Another area of confusion was public nativity scenes around Christmas. In 1984, the court found that a nativity scene – or creche – as part of a larger display that included Santa, reindeer, and other secular Christmas paraphernalia did not violate the clause. Five years later, the court found that a display combining a nativity scene and menorah did, but only the nativity scene part of the display, not the menorah part.

Does Supreme Court Case Law Allow…

Religion and the Supreme Court

Justice Scalia criticized the vagueness of the Lemon test in a 1993 opinion:

Like some ghoul in a late-night horror movie that repeatedly sits up in its grave and shuffles abroad, after being repeatedly killed and buried, Lemon stalks our establishment clause jurisprudence once again. ... When we wish to strike down a practice it forbids, we invoke it; when we wish to uphold a practice it forbids, we ignore it entirely. ... For my part, I agree with the long list of constitutional scholars who have criticized Lemon and bemoaned the strange establishment clause geometry of crooked lines and wavering shapes its intermittent use has produced.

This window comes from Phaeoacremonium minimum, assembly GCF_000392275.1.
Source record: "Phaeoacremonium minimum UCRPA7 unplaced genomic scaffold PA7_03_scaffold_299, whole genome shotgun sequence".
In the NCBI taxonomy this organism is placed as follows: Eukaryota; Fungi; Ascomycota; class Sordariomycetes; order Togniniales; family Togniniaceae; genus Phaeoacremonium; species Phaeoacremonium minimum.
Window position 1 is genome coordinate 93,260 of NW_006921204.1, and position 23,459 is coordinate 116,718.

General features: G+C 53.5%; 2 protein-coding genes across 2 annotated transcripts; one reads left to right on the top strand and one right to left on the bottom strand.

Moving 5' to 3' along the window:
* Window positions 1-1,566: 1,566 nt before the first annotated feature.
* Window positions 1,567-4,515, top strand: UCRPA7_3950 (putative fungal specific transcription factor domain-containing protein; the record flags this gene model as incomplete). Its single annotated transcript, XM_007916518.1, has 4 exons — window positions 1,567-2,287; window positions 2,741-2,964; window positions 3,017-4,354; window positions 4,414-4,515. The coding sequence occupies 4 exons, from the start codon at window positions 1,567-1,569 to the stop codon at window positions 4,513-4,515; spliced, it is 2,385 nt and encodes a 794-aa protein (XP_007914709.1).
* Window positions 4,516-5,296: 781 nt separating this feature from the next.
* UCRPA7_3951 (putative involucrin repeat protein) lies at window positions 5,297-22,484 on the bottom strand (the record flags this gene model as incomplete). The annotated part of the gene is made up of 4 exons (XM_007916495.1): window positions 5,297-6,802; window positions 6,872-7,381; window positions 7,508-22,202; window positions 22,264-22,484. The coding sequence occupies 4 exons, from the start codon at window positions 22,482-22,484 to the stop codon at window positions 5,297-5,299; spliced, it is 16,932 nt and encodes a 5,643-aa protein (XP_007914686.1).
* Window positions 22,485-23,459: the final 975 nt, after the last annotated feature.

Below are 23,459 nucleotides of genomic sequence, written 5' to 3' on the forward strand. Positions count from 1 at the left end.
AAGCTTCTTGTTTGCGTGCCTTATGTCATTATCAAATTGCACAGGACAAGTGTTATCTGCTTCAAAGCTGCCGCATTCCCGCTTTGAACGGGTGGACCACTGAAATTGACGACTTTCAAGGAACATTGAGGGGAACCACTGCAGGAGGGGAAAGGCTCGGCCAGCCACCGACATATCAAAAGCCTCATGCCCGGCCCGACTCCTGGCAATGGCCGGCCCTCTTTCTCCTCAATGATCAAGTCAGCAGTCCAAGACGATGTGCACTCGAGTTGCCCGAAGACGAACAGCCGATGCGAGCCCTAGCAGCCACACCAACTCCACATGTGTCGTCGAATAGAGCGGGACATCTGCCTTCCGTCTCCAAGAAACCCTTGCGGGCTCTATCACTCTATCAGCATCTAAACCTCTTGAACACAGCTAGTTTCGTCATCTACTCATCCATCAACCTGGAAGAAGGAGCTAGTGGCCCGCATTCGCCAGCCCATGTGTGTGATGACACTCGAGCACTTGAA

The most recent major establishment clause case came in 2019, when the court held by a vote of 7-2 that a 32-foot tall Latin cross commemorating soldiers killed in World War I did not violate the clause. While seven justices agreed on the outcome, there was wide disagreement over the precise rationale. Justice Samuel Alito delivered the opinion of the court, but six other justices wrote their own opinions, including five concurrences and a dissent. Justice Alito’s opinion criticized the Lemon test, but that portion of the opinion was not joined by a majority of justices.

Religious Freedom Restoration Act